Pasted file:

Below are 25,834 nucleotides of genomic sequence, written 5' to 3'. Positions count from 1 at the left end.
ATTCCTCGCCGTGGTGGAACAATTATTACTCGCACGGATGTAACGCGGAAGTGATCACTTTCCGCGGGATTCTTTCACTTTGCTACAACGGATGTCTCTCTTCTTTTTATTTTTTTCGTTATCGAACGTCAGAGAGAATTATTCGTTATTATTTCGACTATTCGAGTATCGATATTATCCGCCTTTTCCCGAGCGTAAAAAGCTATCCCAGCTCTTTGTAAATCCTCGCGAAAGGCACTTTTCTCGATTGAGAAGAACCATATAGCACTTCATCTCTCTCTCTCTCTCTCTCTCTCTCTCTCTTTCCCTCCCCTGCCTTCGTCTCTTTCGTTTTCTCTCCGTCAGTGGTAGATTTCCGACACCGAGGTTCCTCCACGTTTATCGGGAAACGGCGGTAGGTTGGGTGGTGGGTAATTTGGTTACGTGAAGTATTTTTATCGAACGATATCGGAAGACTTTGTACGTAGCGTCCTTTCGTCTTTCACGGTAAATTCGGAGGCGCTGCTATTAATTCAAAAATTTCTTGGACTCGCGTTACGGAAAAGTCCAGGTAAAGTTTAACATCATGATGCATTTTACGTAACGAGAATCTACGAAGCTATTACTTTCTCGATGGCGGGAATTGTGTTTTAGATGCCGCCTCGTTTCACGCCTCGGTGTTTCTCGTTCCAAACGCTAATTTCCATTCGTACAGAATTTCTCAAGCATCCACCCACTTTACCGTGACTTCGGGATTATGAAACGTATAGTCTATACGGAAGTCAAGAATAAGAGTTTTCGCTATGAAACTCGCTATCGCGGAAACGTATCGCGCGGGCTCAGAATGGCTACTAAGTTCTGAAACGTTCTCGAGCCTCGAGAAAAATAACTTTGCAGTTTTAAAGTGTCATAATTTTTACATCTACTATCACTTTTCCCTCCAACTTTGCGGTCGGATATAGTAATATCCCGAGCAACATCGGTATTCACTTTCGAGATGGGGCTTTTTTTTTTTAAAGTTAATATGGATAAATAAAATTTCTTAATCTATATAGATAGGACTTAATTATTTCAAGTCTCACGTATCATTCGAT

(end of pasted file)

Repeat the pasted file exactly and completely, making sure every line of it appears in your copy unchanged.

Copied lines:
Below are 25,834 nucleotides of genomic sequence, written 5' to 3'. Positions count from 1 at the left end.
ATTCCTCGCCGTGGTGGAACAATTATTACTCGCACGGATGTAACGCGGAAGTGATCACTTTCCGCGGGATTCTTTCACTTTGCTACAACGGATGTCTCTCTTCTTTTTATTTTTTTCGTTATCGAACGTCAGAGAGAATTATTCGTTATTATTTCGACTATTCGAGTATCGATATTATCCGCCTTTTCCCGAGCGTAAAAAGCTATCCCAGCTCTTTGTAAATCCTCGCGAAAGGCACTTTTCTCGATTGAGAAGAACCATATAGCACTTCATCTCTCTCTCTCTCTCTCTCTCTCTCTCTCTTTCCCTCCCCTGCCTTCGTCTCTTTCGTTTTCTCTCCGTCAGTGGTAGATTTCCGACACCGAGGTTCCTCCACGTTTATCGGGAAACGGCGGTAGGTTGGGTGGTGGGTAATTTGGTTACGTGAAGTATTTTTATCGAACGATATCGGAAGACTTTGTACGTAGCGTCCTTTCGTCTTTCACGGTAAATTCGGAGGCGCTGCTATTAATTCAAAAATTTCTTGGACTCGCGTTACGGAAAAGTCCAGGTAAAGTTTAACATCATGATGCATTTTACGTAACGAGAATCTACGAAGCTATTACTTTCTCGATGGCGGGAATTGTGTTTTAGATGCCGCCTCGTTTCACGCCTCGGTGTTTCTCGTTCCAAACGCTAATTTCCATTCGTACAGAATTTCTCAAGCATCCACCCACTTTACCGTGACTTCGGGATTATGAAACGTATAGTCTATACGGAAGTCAAGAATAAGAGTTTTCGCTATGAAACTCGCTATCGCGGAAACGTATCGCGCGGGCTCAGAATGGCTACTAAGTTCTGAAACGTTCTCGAGCCTCGAGAAAAATAACTTTGCAGTTTTAAAGTGTCATAATTTTTACATCTACTATCACTTTTCCCTCCAACTTTGCGGTCGGATATAGTAATATCCCGAGCAACATCGGTATTCACTTTCGAGATGGGGCTTTTTTTTTTTAAAGTTAATATGGATAAATAAAATTTCTTAATCTATATAGATAGGACTTAATTATTTCAAGTCTCACGTATCATTCGAT